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Efforts underway to assist wildfire survivors who lost homes in 2020, still waiting to rebuild

Inflation and bureaucratic red tape are holding back wildfire survivors still waiting to rebuild their homes lost in the 2020 Labor Day wildfires.

MILL CITY, Ore. — Building new housing for wildfire survivors has been a slow and frustrating process for many people who are trying to move forward from the devastating Labor Day wildfires of 2020. The fires burned a million acres and more than 4,000 homes across Oregon.

A number of wildfire survivors are now dealing with red tape and bureaucratic delays, keeping the process moving at a snail’s pace. Now, with inflation, building costs have shot up, making the process even slower.

It’s been nearly two years since Lucretia Benolken lived on her property along the North Fork River in the Santiam Canyon. She remembers her neighbors coming to her door, waking her up, and telling her she had to leave.

“They came in and said you have five minutes to get ready. We’re leaving. The fire’s on its way here,” recalled Benolken.

Days later, she found out she had lost everything from her home, to her woodworking shop and her car.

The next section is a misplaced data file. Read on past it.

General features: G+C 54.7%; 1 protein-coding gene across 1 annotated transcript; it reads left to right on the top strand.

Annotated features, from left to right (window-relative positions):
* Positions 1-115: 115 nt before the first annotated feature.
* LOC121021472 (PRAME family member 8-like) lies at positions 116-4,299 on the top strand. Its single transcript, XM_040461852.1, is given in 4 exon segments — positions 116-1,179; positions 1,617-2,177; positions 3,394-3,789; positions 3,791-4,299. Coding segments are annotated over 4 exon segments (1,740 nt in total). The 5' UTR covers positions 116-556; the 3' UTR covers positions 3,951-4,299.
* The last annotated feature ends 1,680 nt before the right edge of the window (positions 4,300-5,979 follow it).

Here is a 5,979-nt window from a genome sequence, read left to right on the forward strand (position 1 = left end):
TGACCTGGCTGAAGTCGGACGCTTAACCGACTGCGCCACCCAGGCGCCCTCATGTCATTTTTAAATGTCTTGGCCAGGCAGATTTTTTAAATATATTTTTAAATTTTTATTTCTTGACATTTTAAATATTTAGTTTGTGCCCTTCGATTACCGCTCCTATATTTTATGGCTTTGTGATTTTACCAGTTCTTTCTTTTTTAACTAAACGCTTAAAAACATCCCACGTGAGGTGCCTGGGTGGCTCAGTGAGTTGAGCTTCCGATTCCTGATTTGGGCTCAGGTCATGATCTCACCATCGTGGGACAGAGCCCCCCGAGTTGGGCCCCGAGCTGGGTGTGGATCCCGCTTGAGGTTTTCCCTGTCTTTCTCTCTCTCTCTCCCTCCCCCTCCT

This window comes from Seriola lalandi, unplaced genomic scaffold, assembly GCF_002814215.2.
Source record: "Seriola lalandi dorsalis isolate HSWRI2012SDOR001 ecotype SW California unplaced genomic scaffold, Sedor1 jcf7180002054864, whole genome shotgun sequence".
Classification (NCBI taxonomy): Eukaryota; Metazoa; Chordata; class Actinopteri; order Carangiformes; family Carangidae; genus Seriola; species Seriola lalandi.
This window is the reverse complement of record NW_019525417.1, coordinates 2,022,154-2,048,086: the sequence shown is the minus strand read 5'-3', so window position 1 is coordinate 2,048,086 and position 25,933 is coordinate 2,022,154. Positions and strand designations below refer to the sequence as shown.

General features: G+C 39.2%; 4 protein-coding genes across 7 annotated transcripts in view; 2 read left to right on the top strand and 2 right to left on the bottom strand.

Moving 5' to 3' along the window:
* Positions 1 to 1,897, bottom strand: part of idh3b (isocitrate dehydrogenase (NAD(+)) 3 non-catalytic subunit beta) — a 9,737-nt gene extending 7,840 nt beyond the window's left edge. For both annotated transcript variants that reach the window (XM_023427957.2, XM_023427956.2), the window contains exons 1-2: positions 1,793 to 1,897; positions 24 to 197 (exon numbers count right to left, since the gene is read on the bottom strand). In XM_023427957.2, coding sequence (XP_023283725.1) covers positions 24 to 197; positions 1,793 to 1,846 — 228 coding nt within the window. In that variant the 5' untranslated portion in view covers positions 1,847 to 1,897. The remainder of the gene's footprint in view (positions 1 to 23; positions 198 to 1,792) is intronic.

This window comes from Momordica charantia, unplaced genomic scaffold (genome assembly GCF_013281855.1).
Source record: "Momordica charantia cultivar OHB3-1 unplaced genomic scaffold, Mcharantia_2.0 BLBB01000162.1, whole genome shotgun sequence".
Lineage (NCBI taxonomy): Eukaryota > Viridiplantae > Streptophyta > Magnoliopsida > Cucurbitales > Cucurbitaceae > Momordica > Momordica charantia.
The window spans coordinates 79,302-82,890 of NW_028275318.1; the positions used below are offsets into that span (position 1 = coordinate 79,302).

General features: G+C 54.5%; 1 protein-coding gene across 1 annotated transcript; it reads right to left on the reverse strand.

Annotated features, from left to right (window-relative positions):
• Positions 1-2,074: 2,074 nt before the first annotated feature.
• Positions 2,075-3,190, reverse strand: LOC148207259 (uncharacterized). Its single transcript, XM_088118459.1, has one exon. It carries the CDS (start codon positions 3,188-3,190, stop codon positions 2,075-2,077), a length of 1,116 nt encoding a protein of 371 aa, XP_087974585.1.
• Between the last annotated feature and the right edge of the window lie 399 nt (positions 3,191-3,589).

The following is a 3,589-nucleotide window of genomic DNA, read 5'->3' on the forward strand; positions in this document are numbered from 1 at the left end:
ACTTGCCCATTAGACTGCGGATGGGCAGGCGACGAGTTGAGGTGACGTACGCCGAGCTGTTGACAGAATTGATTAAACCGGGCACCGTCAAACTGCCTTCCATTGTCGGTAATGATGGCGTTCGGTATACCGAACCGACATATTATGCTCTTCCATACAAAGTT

“It was pretty scary. Realizing that I had nothing left but the clothes on my back and my medicine. I had that with me, and that was it,” Benolken said.

Benolken, who is 89, is now living in Arizona at her daughter's second home as she waits for her new home to be rebuilt. She said she’s fortunate her son is her contractor, but the process is taking a while.

“Insurance doesn't cover everything and all the materials have gone sky high as far as the price,” she said.

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Benolken is one of the many people who are still displaced and waiting for a home.

“Given that we were already in a housing crisis, and what has happened with construction cost escalation, that really drove us to spending every dollar that we that we could justify on housing,” said Alex Campbell, the external affairs officer for the disaster recovery and resilience section of Oregon Housing and Community Services.

Oregon Housing and Community Services is the state agency responsible for distributing $422 million of wildfire disaster recovery money from the federal government. The OHCS program doing that is called ReOregon.

“We dedicated over $300 million of that $422 [million] to housing programs. The majority of that for folks who lost a home,” Campbell said.